Sinha says that the Greater NOIDA Authority Master Plan is so comprehensive that it even includes the signage network; no one can display hoardings anywhere without approval. “Only the original allotees can display their boards,” he adds. The residents of Greater NOIDA are also happy that water supply is regular and adequate, and they need not install pumps and water purifiers to use it. Pawan Singh, a senior journalist, says that a proper planning of the requirements has been done, and recently three underground reservoirs were built to cater to the future demand.

              Although Greater NOIDA does not get 24x7 power supply, the power cables have been laid underground, and are not seen hanging – as is in the case with Gurgaon. Interestingly, the Haryana government had last year shelved the plan for underground cabling in Gurgaon II (new sectors), on cost considerations. So even Millennium II now lags behind Greater NOIDA!
              When asked about the decision-making process and planning in the Authority, Sinha says that the reduced bureaucracy has led to improved functioning.

              The decisions are taken much faster, as the CEO is the fourth level in the overall hierarchy, and is very approachable. “The daily problems are resolved at the middle level, and mostly serious and planning level issues are taken to the highest level, as there is clear delegation of powers,” says Mohan. On the issue of corruption and political interference, the officials get a little circumspect, but assert that it is much less compared to other cities and organisations.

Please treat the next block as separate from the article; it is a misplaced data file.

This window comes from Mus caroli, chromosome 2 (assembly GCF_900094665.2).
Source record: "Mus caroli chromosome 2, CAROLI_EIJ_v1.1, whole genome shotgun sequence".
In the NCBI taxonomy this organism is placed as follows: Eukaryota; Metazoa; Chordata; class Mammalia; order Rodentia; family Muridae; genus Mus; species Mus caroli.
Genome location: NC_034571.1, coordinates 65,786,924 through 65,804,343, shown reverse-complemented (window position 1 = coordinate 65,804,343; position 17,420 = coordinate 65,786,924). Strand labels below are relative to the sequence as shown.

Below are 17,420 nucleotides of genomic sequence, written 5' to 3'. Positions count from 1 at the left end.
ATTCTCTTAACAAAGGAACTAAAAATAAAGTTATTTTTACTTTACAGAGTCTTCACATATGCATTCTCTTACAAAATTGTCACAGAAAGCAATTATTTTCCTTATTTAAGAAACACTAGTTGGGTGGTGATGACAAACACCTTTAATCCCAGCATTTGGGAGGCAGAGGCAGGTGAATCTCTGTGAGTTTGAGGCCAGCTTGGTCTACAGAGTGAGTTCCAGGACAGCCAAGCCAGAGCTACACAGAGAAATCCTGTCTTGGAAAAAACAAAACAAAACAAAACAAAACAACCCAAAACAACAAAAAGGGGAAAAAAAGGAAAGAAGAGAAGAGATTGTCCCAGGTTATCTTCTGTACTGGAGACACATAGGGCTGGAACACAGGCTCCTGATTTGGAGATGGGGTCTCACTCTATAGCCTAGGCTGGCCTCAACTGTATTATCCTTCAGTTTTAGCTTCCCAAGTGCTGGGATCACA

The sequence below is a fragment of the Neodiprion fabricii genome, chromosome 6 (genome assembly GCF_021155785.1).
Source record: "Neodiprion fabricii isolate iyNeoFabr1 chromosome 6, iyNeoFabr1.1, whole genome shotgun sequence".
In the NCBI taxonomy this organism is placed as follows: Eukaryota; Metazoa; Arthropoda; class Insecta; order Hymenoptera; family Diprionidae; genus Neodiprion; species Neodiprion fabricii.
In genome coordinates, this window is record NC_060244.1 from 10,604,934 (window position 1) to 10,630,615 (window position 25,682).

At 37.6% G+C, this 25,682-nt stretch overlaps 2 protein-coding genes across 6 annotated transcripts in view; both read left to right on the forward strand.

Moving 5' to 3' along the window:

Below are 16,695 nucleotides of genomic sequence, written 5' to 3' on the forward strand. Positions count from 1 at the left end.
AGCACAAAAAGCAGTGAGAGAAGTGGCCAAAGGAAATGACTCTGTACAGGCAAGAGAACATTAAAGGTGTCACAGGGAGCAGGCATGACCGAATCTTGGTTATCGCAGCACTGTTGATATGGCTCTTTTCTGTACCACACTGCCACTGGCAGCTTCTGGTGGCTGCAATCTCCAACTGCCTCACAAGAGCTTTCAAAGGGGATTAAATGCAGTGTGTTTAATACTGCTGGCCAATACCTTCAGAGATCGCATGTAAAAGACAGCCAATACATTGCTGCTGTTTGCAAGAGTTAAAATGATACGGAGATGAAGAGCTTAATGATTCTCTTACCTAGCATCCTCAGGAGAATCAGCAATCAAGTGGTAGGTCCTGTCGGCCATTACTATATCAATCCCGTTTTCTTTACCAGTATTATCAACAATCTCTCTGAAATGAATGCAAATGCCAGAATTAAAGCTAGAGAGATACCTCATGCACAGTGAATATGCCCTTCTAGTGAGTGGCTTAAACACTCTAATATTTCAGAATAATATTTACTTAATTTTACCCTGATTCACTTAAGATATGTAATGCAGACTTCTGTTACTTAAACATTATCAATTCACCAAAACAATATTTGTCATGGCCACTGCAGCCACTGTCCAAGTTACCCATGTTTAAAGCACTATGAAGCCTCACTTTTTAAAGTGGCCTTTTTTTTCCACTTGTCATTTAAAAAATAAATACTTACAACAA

However, some problems do plague Greater NOIDA. Like Gurgaon, it is also finding it tough to assimilate the villages and the local population, which is almost one third of the total. Villages have been concretised, and are heavily populated, as in Gurgaon – because the housing for EWS seems to have gone for a toss in Greater NOIDA as well. A large number of industry workers seem to be living in these villages. Sinha claims the villages are being helped by the Authority, for improving infrastructure, schools and health facilities. However, on the ground the change in not much visible. The recent land acquisition issue has also brought the Authority in direct conflict with the villagers, who had refused to sell their land. It was only after the NCR Planning Board approved the Master Plan that the Supreme Court allowed development of new projects. Sinha admits that land acquisition has set the Authority five years behind schedule, as a number of plans and proposals have slowed down. But he says that the area will rebound, adding that such problems exist everywhere.